I found a little house called Mount Eaton, on the Neme Heath side of Mycening, with a green field between it and the town, and the heath stretching out beyond, where Harold might rush out and shake his mane instead of feeling cribbed and confined. It wanted a great deal of painting and papering, which I set in hand at once, but of course it was a more lingering business than I expected. All the furniture and books that had belonged to my own mother had been left to me, and it had been settled by the valuation, when I knew little about it, what these were; and all that remained was to face Eustace’s disgust at finding how many of “the best things” it comprised. Hippolyta showed to advantage there. I believe she was rather glad to get rid of them, and to have the opportunity of getting newer and more fashionable ones; but, at any rate, she did it with a good grace, and made me welcome not only to my own property, but to remain at Arghouse till my new abode should be habitable, which I hoped would be a day or two after the wedding.
The great grievance was, however, that I had put myself and Dora into mourning, feeling it very sad that this last of the four exiles should be the only one of whose death I even knew. Eustace thought the whole connection ought to be forgotten, and that, whatever I might choose to do, it was intolerable that his sister, the present Miss Alison of Arghouse, should put on mourning for the wife of a disgraced fellow, a runaway parson turned sharper!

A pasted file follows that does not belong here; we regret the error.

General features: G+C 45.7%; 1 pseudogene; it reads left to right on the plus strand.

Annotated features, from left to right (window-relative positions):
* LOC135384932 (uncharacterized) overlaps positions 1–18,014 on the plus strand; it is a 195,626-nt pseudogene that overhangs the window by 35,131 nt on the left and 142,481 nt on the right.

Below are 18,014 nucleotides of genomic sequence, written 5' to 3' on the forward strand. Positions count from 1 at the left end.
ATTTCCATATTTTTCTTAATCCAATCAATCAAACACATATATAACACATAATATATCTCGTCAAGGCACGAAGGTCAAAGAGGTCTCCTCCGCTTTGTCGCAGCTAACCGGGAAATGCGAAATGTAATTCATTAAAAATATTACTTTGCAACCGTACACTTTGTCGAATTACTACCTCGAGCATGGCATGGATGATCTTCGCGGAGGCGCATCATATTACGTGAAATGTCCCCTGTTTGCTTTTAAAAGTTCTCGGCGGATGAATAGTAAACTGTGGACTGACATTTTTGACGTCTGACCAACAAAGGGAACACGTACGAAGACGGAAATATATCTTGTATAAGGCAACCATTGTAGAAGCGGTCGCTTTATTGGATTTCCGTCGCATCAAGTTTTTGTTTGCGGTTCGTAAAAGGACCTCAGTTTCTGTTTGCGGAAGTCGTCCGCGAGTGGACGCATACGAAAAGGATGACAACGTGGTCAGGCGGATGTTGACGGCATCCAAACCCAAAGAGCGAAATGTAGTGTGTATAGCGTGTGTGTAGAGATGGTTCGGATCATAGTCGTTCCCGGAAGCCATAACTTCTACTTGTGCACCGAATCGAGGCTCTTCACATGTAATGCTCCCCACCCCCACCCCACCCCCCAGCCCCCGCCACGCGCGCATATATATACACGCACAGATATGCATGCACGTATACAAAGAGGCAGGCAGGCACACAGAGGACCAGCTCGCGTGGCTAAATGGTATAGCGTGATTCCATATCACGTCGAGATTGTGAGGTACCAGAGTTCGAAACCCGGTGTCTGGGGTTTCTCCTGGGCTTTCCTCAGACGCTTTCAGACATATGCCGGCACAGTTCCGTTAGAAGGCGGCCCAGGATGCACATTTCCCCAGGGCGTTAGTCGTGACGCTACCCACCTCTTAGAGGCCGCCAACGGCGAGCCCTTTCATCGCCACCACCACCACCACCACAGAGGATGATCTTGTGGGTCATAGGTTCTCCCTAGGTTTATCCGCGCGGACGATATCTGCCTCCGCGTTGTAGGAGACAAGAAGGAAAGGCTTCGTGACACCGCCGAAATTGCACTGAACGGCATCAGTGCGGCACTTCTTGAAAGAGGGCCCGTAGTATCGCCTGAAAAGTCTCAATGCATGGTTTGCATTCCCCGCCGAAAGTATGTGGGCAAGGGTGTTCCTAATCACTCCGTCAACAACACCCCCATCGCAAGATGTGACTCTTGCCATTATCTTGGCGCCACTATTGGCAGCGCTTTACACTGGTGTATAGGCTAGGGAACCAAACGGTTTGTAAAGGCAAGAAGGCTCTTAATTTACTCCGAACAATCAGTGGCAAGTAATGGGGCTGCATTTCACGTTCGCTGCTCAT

I am afraid I was not as patient or tolerant as I ought to have been, and it ended in the time of reprieve being put an end to, and Dora being carried off by the Horsmans to her new schoolroom in London, her resistance, and the home-truths she told her brother, only making him the more inexorable. Poor little girl! I do not like to think of the day I put her into Hippolyta’s hands.
CHAPTER XIII. THE BLOODHOUND.
It was a broiling evening in early June, very beautiful, but so hot that I dreaded the fatigue and all the adjuncts of the morrow’s wedding, when I was to be a bridesmaid, and should see my poor little Dora again. I was alone, for Eustace was sleeping at Therford Vicarage, but I had not time for sentiment over the old home and old gardens. I was turning out the old Indian cabinets, which were none of mine, though they had always been called so, and putting into cotton wool and paper all my treasures there, ready for transport, when a shadow fell on me from the open window. I looked up, and there stood Harold!
Oh, how unlike it was from the way in which we had met three years before as bewildered strangers! I do not think that sister could ever have met brother with more entire feeling that home, and trust, and staff, and stay were come back to her, than when I found Harold’s arm round me, his head bending down to me. I was off my own mind!